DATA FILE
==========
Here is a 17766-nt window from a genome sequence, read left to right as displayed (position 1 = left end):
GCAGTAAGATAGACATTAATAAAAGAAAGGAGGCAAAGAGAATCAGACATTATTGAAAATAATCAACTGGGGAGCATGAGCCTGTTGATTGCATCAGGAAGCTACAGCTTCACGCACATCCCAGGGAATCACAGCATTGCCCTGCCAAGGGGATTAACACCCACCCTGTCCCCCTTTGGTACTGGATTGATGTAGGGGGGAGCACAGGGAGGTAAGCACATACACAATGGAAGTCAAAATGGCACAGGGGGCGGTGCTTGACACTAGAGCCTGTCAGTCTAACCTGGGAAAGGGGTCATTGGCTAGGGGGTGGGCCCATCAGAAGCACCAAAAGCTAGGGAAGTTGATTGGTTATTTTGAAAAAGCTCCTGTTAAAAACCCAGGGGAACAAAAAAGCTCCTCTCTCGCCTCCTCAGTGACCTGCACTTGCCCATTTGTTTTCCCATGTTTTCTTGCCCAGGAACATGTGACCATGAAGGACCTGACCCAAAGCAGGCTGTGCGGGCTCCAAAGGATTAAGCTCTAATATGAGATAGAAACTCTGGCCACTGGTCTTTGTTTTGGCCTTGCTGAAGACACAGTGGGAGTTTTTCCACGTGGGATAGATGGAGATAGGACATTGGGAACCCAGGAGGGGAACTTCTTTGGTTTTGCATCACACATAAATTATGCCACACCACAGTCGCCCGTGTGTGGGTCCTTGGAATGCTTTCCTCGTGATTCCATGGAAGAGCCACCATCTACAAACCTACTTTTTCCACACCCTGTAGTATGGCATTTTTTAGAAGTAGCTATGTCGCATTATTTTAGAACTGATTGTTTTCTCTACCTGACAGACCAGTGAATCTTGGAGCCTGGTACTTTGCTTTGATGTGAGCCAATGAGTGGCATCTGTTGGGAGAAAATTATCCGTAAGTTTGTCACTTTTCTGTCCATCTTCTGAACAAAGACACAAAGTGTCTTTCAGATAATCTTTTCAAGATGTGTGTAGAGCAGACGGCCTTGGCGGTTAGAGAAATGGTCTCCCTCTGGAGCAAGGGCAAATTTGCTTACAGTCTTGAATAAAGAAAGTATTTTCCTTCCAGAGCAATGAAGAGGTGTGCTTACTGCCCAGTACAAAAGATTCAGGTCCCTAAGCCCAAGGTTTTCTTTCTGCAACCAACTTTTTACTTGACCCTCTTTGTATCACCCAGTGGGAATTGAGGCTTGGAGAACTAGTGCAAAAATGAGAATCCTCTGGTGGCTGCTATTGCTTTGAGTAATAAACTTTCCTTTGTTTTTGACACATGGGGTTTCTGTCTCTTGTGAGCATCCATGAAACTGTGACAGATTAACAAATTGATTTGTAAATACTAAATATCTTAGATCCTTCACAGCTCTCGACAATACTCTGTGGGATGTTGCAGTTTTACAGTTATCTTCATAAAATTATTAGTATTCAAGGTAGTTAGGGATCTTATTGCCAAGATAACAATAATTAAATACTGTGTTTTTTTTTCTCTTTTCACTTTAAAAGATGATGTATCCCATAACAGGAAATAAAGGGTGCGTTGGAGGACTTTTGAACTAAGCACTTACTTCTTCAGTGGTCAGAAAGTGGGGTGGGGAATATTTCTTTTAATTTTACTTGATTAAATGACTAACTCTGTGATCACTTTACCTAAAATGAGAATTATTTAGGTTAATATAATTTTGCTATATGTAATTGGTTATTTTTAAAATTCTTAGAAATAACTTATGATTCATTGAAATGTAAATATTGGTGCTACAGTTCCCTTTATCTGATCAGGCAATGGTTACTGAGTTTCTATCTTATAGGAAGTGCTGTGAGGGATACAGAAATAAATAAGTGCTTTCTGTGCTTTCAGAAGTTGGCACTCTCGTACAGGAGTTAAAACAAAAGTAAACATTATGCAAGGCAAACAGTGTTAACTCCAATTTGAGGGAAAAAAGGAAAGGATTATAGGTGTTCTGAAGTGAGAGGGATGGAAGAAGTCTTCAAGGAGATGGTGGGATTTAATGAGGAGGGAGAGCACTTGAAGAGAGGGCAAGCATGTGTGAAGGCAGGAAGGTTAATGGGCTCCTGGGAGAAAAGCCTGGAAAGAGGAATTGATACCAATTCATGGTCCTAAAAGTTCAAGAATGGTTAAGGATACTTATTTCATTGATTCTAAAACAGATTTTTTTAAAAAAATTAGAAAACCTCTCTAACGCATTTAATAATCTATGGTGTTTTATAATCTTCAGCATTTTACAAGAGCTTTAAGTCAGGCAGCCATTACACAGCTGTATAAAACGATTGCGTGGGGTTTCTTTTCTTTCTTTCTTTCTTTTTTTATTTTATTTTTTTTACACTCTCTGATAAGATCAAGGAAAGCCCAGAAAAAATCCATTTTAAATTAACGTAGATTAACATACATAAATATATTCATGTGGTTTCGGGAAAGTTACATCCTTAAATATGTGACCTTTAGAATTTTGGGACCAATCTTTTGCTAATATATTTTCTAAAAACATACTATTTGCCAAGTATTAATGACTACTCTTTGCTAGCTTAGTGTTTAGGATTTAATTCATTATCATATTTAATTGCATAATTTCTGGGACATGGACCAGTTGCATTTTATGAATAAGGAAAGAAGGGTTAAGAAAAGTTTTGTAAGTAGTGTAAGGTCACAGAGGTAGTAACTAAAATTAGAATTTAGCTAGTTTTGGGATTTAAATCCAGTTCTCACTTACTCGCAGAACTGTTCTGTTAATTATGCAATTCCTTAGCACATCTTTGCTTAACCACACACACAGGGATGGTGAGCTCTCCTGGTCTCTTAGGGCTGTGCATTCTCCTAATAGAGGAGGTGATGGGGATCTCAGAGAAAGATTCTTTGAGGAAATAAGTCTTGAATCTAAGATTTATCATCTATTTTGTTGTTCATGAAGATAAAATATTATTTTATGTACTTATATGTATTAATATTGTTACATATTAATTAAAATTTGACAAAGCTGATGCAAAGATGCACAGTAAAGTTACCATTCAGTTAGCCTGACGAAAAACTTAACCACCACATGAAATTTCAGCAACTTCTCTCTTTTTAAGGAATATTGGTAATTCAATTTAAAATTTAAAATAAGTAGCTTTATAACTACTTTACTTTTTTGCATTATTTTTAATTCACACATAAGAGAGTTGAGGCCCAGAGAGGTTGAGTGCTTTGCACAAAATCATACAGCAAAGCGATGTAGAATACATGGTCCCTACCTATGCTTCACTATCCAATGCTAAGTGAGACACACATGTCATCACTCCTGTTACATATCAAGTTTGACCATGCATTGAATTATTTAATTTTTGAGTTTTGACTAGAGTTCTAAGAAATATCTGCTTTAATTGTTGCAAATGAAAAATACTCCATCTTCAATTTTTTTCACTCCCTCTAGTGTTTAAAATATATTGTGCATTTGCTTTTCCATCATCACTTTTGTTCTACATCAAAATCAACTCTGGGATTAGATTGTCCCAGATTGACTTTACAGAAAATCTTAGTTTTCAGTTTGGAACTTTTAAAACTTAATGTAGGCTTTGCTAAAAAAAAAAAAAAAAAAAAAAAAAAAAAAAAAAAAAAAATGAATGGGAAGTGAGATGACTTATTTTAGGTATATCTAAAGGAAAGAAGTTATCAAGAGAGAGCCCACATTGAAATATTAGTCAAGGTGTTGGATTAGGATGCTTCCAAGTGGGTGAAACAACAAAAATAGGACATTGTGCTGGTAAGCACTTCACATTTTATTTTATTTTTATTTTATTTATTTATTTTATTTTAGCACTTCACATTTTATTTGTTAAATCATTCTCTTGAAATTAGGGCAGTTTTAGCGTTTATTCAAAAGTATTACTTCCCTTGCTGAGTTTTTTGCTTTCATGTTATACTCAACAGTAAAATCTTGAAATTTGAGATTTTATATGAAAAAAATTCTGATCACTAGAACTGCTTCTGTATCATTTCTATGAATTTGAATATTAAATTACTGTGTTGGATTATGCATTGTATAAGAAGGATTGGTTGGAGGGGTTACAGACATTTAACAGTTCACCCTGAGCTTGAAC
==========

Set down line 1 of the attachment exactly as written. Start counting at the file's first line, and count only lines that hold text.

Here is a 17766-nt window from a genome sequence, read left to right as displayed (position 1 = left end):